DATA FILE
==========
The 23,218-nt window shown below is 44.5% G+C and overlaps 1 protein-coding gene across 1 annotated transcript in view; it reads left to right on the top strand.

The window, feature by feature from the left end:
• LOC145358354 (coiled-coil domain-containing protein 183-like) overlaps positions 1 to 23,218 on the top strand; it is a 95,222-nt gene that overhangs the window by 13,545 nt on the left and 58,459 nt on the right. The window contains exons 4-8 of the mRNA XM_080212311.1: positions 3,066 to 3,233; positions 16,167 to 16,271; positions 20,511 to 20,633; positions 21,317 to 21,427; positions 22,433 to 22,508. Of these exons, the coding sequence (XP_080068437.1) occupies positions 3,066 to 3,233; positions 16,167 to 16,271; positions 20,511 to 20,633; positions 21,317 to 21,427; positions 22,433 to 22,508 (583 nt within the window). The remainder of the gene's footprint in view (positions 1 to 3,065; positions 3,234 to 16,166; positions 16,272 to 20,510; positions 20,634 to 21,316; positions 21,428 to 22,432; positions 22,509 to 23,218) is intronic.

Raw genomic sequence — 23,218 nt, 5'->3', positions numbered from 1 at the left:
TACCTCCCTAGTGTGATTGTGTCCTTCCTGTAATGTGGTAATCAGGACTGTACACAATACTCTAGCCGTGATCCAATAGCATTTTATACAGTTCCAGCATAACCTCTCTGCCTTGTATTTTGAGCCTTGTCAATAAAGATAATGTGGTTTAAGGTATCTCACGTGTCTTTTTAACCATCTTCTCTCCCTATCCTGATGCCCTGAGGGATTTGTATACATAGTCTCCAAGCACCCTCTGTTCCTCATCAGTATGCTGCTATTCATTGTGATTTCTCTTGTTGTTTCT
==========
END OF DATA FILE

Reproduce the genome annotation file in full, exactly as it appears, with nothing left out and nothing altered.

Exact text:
The 23,218-nt window shown below is 44.5% G+C and overlaps 1 protein-coding gene across 1 annotated transcript in view; it reads left to right on the top strand.

The window, feature by feature from the left end:
• LOC145358354 (coiled-coil domain-containing protein 183-like) overlaps positions 1 to 23,218 on the top strand; it is a 95,222-nt gene that overhangs the window by 13,545 nt on the left and 58,459 nt on the right. The window contains exons 4-8 of the mRNA XM_080212311.1: positions 3,066 to 3,233; positions 16,167 to 16,271; positions 20,511 to 20,633; positions 21,317 to 21,427; positions 22,433 to 22,508. Of these exons, the coding sequence (XP_080068437.1) occupies positions 3,066 to 3,233; positions 16,167 to 16,271; positions 20,511 to 20,633; positions 21,317 to 21,427; positions 22,433 to 22,508 (583 nt within the window). The remainder of the gene's footprint in view (positions 1 to 3,065; positions 3,234 to 16,166; positions 16,272 to 20,510; positions 20,634 to 21,316; positions 21,428 to 22,432; positions 22,509 to 23,218) is intronic.

Raw genomic sequence — 23,218 nt, 5'->3', positions numbered from 1 at the left:
TACCTCCCTAGTGTGATTGTGTCCTTCCTGTAATGTGGTAATCAGGACTGTACACAATACTCTAGCCGTGATCCAATAGCATTTTATACAGTTCCAGCATAACCTCTCTGCCTTGTATTTTGAGCCTTGTCAATAAAGATAATGTGGTTTAAGGTATCTCACGTGTCTTTTTAACCATCTTCTCTCCCTATCCTGATGCCCTGAGGGATTTGTATACATAGTCTCCAAGCACCCTCTGTTCCTCATCAGTATGCTGCTATTCATTGTGATTTCTCTTGTTGTTTCT